AN INQUIRY INTO the murder of solicitor Rosemary Nelson in Northern Ireland 12 years ago has found that while omissions and failures by state agencies made her more vulnerable, there was no collusion with loyalists involved in her murder.
The Irish Times reports that the British state and the RUC failed to protect Nelson, a prominent solicitor who represented leading republicans. She died when a bomb exploded under her car in March 1999.
Her family campaigned for an inquiry into her death. The Loyalist group the Red Hand Defenders claimed responsibility for the bomb, but Nelson’s family said there was reason to believe that state agencies, including the police, were ignoring threats made against her. Nelson herself had alleged police intimidation. The report which has resulted from the inquiry into her death also details how the RUC had “legitimised” Nelson as a target by abusing her and assaulting her in Portadown in 1997, reports BBC.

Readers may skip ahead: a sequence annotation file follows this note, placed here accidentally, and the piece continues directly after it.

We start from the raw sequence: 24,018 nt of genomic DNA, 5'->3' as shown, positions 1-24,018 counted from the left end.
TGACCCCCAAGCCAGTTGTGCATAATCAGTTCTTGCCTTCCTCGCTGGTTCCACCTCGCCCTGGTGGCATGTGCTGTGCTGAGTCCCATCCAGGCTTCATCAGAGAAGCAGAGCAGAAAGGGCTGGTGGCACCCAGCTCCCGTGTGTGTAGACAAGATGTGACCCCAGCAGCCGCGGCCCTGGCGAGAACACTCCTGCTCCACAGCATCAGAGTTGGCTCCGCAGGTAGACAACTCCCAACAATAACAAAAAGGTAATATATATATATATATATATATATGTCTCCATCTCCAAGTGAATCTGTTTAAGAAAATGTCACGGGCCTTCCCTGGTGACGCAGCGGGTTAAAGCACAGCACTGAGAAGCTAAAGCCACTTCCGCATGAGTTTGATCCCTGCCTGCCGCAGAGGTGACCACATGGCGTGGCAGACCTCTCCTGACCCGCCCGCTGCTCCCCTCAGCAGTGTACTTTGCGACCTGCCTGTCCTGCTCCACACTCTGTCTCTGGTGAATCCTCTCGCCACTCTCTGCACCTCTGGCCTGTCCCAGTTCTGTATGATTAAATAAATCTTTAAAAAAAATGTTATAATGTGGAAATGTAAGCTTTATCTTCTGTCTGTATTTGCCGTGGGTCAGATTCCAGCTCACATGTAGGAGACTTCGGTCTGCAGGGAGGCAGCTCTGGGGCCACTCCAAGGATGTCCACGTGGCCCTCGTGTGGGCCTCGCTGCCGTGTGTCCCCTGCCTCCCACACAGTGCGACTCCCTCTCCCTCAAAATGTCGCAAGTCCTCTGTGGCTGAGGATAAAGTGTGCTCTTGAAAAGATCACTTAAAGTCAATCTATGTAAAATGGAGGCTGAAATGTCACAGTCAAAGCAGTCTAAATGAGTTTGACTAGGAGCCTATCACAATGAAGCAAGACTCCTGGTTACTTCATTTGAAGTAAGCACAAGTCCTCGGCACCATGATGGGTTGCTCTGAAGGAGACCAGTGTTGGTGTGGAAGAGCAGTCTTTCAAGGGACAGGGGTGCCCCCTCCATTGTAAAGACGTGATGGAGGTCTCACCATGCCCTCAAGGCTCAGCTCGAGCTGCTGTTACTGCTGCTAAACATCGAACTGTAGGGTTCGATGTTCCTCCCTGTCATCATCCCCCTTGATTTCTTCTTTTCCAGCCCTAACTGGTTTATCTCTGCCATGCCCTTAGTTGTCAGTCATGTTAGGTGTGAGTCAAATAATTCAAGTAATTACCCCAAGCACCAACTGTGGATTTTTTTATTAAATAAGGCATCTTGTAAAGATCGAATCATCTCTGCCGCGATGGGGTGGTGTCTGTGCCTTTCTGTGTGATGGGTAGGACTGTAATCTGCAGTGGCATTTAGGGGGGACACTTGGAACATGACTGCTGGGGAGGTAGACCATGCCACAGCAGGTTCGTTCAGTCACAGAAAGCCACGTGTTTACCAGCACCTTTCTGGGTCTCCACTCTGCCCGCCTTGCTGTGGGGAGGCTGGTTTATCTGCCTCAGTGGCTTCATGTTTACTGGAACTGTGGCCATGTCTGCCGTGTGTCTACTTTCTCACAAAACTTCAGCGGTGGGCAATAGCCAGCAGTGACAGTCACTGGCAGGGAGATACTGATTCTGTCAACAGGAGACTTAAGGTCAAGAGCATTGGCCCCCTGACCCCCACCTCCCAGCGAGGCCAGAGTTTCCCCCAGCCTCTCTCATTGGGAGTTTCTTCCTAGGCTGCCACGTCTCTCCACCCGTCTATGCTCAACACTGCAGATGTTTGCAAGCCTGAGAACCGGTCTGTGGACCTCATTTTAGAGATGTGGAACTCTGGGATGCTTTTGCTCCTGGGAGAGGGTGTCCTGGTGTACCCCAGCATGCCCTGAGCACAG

Northern Ireland Secretary Owen Paterson has apologised that “omissions by the state rendered Rosemary Nelson more at risk and more vulnerable”, but he said that there was no evidence that any act by state agencies “directly facilitated” her murder.
The BBC reports that the findings of “no collusion” have been welcomed by the Northern Ireland Retired Police Officers Association, but the Association says that a “the reference to being unable to exclude the possiblity of a rogue or rogue officers in some way assisting the murders is judicially valueless”. Leading unionist Jim Allister meanwhile says he hopes the findings will “lay to rest another republican myth”.